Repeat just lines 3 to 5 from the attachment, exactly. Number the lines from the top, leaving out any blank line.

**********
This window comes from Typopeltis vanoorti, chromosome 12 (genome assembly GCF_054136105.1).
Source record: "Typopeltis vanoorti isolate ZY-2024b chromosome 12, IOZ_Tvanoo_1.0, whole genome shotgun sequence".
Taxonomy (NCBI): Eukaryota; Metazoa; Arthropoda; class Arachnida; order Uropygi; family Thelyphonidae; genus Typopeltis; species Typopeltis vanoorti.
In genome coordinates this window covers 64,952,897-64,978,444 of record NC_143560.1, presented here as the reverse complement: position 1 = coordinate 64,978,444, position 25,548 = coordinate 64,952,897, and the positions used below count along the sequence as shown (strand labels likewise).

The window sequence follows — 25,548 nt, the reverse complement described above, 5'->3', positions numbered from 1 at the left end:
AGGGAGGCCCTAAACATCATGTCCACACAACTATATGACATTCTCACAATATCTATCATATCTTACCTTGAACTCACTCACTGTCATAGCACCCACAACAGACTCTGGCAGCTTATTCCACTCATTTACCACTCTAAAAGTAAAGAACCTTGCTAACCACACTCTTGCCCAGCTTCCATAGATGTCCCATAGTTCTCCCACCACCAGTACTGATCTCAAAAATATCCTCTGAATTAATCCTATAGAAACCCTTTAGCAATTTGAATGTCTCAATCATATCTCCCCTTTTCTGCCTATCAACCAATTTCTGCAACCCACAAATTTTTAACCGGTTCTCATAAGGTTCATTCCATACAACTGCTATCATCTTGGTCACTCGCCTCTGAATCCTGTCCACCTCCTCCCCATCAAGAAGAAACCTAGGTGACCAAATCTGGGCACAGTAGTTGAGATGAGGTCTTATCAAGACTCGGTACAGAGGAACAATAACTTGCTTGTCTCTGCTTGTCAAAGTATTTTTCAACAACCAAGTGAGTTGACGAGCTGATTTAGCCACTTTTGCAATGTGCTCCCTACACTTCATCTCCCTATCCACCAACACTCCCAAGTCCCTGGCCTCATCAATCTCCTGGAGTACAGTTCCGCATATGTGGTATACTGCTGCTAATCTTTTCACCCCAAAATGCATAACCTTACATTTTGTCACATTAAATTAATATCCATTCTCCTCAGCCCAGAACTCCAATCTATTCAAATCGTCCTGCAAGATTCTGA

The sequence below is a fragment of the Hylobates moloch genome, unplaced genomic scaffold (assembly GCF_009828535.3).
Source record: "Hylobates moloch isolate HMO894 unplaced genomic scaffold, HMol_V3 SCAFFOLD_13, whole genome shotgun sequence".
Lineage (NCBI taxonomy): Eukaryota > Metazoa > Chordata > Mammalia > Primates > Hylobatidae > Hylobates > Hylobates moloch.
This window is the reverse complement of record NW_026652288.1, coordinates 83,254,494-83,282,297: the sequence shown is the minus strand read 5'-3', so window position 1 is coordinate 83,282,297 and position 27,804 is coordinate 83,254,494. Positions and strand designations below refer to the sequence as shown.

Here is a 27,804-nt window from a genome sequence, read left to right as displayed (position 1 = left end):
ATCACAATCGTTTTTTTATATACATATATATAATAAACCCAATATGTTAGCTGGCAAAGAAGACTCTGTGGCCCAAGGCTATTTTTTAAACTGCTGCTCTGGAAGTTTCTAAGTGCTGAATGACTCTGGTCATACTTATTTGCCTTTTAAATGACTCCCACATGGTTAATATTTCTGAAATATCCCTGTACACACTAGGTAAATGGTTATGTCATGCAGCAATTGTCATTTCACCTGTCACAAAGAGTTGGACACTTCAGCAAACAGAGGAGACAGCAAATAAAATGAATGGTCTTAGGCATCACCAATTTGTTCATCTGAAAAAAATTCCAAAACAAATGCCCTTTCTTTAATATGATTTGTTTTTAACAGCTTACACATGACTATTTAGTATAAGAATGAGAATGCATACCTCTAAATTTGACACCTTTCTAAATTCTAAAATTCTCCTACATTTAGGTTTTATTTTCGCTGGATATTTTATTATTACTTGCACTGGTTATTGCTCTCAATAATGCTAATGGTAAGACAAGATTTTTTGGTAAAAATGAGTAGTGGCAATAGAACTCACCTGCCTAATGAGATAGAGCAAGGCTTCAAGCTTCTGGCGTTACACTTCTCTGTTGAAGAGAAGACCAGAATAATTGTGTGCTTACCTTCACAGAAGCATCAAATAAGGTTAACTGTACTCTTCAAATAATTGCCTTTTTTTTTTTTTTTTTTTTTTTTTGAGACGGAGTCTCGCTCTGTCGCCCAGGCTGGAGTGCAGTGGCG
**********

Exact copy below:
Taxonomy (NCBI): Eukaryota; Metazoa; Arthropoda; class Arachnida; order Uropygi; family Thelyphonidae; genus Typopeltis; species Typopeltis vanoorti.
In genome coordinates this window covers 64,952,897-64,978,444 of record NC_143560.1, presented here as the reverse complement: position 1 = coordinate 64,978,444, position 25,548 = coordinate 64,952,897, and the positions used below count along the sequence as shown (strand labels likewise).

The window sequence follows — 25,548 nt, the reverse complement described above, 5'->3', positions numbered from 1 at the left end: